From the time when I was a small boy, I remember hearing stories told by my relatives about their service in World War II. None of them ever said that they were “heroes”, just that they proudly served their country in a great time of need.
In the 1960’s I remember sitting in front of our old RCA “black and white” television and watching all the old movies about that war and the one film that stands out in my memory, was the story of a young man from Texas named Audie Murphy. The film that chronicled his exploits was called “To Hell and Back”
It was that film that made up my mind, that when I was old enough, that I was going to join the United States Army and serve my country. So, four days after my 18th birthday I was on a bus headed to Fort Ord, California to begin my basic training. It was inevitable that I would serve my country in the military, since every male member of my family served in every war from Korea to the Civil War. But this story isn’t about me, or my family, it’s about a true American hero Audie Murphy.
To me, Murphy was the very embodiment of what a real American was, young and patriotic. I don’t have too many heroes and I can only count them on one hand, but Audie Murphy was certainly one of them as I’m sure that he is for alot of men my age. Seeing what he did filled me with pride and only bolstered the idea that I wanted to be just like him, brave and selfless, who only thought of his buddies and the men he led into combat.
Interestingly, his military career almost didn’t happen, since when he first tried to enlist he was not accepted by either the Marines, or the U.S. Army, because he was too young and too small. But by the end of the war, almost everyone in America, knew his name and his exploits.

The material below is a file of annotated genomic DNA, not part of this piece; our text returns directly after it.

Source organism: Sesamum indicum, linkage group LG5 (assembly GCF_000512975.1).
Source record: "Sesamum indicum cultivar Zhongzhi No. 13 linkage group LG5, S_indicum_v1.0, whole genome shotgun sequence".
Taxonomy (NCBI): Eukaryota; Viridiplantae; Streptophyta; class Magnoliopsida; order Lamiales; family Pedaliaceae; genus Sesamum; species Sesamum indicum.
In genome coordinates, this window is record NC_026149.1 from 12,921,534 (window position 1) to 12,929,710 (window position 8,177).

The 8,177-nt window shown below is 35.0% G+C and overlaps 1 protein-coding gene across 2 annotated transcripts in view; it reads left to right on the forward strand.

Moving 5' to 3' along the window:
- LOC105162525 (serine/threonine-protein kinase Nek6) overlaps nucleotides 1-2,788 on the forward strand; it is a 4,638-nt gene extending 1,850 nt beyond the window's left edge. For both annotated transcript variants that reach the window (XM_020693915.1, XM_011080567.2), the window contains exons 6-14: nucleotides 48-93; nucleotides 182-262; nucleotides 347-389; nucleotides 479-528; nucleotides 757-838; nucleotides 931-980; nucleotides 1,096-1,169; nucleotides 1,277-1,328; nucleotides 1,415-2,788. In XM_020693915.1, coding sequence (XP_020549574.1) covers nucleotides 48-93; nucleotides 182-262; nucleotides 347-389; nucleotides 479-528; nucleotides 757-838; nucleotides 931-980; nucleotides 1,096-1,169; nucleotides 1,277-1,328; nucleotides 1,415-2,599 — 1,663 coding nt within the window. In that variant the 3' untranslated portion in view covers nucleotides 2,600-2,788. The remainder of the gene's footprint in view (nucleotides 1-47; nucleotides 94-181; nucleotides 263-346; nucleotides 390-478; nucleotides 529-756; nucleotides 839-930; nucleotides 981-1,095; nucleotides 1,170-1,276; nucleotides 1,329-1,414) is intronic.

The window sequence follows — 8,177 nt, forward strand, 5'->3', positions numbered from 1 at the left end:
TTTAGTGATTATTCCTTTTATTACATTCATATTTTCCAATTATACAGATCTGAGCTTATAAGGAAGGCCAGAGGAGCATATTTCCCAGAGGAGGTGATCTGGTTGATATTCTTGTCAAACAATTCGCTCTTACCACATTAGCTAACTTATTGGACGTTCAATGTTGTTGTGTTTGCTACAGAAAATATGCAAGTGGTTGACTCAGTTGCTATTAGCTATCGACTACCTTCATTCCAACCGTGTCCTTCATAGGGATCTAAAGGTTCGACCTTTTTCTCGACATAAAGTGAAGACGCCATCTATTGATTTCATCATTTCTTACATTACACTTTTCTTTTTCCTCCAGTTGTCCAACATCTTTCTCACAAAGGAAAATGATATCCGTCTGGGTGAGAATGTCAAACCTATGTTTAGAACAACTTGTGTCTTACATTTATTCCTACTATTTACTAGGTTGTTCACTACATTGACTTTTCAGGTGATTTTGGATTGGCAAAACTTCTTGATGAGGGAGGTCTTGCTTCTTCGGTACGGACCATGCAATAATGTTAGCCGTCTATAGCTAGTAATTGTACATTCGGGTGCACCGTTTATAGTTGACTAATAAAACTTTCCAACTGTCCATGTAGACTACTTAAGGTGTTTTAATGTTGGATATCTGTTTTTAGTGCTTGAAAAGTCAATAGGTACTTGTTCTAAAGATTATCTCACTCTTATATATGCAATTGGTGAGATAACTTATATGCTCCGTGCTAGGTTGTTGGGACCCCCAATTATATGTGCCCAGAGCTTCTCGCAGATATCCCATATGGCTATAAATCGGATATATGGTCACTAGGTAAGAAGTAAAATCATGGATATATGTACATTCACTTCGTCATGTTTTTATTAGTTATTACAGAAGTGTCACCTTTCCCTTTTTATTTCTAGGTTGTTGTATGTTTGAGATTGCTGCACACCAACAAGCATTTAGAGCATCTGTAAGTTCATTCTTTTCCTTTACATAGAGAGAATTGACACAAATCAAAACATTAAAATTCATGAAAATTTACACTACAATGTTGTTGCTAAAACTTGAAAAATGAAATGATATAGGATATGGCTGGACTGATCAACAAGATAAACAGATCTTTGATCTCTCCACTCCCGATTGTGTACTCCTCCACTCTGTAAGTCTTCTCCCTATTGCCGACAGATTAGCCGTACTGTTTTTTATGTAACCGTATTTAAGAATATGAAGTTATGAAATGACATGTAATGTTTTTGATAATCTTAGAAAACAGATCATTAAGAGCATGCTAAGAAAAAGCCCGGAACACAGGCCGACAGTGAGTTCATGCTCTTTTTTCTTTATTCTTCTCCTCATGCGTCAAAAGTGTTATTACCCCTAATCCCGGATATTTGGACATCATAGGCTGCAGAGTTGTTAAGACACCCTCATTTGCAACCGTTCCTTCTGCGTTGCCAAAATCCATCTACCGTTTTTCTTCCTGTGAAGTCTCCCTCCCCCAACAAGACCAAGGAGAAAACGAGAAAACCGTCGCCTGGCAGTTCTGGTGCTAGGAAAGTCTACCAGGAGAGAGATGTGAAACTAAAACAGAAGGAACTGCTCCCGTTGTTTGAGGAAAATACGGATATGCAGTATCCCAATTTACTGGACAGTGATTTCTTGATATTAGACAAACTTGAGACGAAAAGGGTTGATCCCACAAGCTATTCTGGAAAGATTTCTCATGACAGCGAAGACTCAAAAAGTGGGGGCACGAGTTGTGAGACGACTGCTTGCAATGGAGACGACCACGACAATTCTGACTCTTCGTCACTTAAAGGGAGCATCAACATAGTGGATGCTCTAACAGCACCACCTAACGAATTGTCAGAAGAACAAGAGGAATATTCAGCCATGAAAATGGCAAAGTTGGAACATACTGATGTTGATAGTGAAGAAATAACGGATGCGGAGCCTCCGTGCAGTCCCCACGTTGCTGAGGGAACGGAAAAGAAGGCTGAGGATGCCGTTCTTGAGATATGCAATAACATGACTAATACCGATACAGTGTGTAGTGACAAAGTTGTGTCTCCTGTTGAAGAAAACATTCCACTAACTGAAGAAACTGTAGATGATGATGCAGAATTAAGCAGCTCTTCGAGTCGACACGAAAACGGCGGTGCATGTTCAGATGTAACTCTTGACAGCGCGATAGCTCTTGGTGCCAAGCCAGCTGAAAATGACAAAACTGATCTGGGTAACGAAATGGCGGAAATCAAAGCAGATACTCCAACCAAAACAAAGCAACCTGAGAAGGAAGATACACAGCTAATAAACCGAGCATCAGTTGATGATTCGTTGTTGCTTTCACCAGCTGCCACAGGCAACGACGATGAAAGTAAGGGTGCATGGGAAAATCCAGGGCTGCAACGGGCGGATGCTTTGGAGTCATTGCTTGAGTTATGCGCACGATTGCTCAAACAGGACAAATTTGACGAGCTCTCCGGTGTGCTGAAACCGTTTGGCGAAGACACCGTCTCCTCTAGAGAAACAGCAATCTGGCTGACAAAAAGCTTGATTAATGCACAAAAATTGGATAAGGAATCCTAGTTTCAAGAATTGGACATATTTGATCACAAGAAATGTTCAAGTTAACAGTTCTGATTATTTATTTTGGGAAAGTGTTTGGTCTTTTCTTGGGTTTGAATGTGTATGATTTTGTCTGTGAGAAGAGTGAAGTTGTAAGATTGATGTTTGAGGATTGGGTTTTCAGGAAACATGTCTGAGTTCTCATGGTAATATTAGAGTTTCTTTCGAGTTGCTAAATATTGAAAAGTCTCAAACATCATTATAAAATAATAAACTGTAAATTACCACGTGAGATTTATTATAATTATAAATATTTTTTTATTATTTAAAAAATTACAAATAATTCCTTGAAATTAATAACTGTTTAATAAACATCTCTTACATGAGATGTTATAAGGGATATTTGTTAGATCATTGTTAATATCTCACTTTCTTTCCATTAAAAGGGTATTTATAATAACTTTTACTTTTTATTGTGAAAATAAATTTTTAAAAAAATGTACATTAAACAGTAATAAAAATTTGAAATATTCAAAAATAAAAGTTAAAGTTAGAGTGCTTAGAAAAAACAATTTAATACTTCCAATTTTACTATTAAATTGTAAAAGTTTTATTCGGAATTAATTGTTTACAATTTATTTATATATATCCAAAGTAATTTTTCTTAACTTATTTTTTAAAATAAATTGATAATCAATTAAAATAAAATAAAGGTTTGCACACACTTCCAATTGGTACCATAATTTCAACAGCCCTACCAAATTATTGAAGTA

Because of his heroism, Hollywood came calling and Murphy embarked on a film career, but he still served his country in the Texas National Guard. What is not widely know however, is that Murphy suffered horribly from Post Traumatic Stress Disorder (PTSD) and for many years, slept with a pistol under his pillow.
Audie Murphy died on May 28, 1971 at the age of 45 in a plane crash near Roanoke, Virginia. On 7 June 1971, Murphy was buried with military honors at Arlington National Cemetery. In attendance were Ambassador to the U.N. George H. W. Bush, Army Chief of Staff William Westmoreland, and many of the 3rd Infantry Division. Murphy’s gravesite is in Section 46, headstone number 46-366-11, located across Memorial Drive from the Amphitheater. A special flagstone walkway was later constructed to accommodate the large number of people who visit to pay their respects. It is the cemetery’s second most-visited gravesite, after that of President John F. Kennedy
Here is a short video about the Museum that bears his name.
You can visit this museum and see all of Murphy’s awards for yourself. The Audie Murphy American Cotton Museum is located at 600 Interstate 30 East, in the city of Greenville, county of Hunt, in the U.S. state of Texas. It was established in 1987. If you are ever in Texas for a vacation, or just a visit, I strongly suggest that you visit this museum.
I think that more than ever, America needs heroes, because without them, this country will not survive.